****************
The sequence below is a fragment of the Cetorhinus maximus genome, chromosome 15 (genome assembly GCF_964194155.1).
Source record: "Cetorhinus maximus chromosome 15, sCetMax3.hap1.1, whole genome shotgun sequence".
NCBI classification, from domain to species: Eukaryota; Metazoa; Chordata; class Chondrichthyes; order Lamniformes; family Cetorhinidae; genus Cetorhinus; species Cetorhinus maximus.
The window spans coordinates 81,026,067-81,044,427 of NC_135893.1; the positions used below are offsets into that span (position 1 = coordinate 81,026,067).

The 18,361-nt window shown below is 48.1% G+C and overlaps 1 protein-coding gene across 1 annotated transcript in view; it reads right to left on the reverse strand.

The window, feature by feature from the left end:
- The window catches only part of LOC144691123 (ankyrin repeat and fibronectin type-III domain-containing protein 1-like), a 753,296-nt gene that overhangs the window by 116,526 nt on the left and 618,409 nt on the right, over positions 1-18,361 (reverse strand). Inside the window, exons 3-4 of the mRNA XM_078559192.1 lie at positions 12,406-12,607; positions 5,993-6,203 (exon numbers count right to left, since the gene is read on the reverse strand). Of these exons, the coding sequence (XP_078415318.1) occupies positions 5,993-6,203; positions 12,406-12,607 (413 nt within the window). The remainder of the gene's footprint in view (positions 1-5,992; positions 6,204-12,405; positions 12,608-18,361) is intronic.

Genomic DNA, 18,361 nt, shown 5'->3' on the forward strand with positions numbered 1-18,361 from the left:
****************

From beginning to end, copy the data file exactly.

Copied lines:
The sequence below is a fragment of the Cetorhinus maximus genome, chromosome 15 (genome assembly GCF_964194155.1).
Source record: "Cetorhinus maximus chromosome 15, sCetMax3.hap1.1, whole genome shotgun sequence".
NCBI classification, from domain to species: Eukaryota; Metazoa; Chordata; class Chondrichthyes; order Lamniformes; family Cetorhinidae; genus Cetorhinus; species Cetorhinus maximus.
The window spans coordinates 81,026,067-81,044,427 of NC_135893.1; the positions used below are offsets into that span (position 1 = coordinate 81,026,067).

The 18,361-nt window shown below is 48.1% G+C and overlaps 1 protein-coding gene across 1 annotated transcript in view; it reads right to left on the reverse strand.

The window, feature by feature from the left end:
- The window catches only part of LOC144691123 (ankyrin repeat and fibronectin type-III domain-containing protein 1-like), a 753,296-nt gene that overhangs the window by 116,526 nt on the left and 618,409 nt on the right, over positions 1-18,361 (reverse strand). Inside the window, exons 3-4 of the mRNA XM_078559192.1 lie at positions 12,406-12,607; positions 5,993-6,203 (exon numbers count right to left, since the gene is read on the reverse strand). Of these exons, the coding sequence (XP_078415318.1) occupies positions 5,993-6,203; positions 12,406-12,607 (413 nt within the window). The remainder of the gene's footprint in view (positions 1-5,992; positions 6,204-12,405; positions 12,608-18,361) is intronic.

Genomic DNA, 18,361 nt, shown 5'->3' on the forward strand with positions numbered 1-18,361 from the left: